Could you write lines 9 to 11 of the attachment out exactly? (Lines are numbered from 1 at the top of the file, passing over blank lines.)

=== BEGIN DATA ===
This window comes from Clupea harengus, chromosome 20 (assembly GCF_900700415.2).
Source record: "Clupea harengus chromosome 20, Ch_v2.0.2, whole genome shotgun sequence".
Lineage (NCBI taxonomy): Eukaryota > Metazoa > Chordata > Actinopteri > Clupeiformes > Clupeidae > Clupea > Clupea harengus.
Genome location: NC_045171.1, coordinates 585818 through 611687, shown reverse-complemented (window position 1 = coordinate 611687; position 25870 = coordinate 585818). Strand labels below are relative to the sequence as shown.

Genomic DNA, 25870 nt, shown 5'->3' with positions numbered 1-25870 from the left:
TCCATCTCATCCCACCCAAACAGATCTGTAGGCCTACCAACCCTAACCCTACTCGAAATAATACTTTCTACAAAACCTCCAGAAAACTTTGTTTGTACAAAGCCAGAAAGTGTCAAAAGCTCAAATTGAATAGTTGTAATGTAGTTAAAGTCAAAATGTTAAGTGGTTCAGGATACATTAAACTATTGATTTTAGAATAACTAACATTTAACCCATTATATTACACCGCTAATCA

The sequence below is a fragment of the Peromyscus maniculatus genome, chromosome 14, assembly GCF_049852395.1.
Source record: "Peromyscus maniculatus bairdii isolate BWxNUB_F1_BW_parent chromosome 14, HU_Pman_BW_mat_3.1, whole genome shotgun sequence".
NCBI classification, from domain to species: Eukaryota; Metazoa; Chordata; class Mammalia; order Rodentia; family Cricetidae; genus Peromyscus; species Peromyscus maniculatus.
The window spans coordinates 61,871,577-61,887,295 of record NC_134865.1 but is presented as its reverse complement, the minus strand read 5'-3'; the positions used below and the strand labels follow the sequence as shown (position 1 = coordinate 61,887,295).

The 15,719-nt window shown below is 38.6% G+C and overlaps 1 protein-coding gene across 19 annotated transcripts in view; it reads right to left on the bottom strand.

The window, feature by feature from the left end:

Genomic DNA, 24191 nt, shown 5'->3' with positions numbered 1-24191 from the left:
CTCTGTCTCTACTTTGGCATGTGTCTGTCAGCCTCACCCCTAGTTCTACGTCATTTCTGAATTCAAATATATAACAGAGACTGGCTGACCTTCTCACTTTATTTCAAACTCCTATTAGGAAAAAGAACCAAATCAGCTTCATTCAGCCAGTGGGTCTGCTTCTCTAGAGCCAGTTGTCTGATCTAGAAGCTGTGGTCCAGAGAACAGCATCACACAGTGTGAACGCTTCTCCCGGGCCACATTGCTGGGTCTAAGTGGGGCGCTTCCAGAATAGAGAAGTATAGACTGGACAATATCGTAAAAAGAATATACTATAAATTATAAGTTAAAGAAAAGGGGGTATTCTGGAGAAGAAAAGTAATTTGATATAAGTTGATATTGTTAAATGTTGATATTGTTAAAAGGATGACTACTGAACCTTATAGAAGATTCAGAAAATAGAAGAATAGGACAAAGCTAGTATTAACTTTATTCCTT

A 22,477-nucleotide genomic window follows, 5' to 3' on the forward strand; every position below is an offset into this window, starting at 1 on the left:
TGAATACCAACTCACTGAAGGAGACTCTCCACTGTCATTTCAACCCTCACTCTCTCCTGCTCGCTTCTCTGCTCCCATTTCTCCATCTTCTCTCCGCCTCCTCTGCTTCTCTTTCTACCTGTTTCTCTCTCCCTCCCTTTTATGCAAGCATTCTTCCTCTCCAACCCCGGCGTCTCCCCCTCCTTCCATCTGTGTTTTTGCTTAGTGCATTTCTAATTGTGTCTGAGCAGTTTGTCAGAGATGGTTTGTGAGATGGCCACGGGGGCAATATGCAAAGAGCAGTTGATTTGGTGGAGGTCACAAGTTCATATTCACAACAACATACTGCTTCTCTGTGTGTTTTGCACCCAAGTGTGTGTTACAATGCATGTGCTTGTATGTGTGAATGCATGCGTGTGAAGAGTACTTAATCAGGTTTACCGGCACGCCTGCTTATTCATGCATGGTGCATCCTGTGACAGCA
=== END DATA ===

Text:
NCBI classification, from domain to species: Eukaryota; Metazoa; Chordata; class Mammalia; order Rodentia; family Cricetidae; genus Peromyscus; species Peromyscus maniculatus.
The window spans coordinates 61,871,577-61,887,295 of record NC_134865.1 but is presented as its reverse complement, the minus strand read 5'-3'; the positions used below and the strand labels follow the sequence as shown (position 1 = coordinate 61,887,295).

The 15,719-nt window shown below is 38.6% G+C and overlaps 1 protein-coding gene across 19 annotated transcripts in view; it reads right to left on the bottom strand.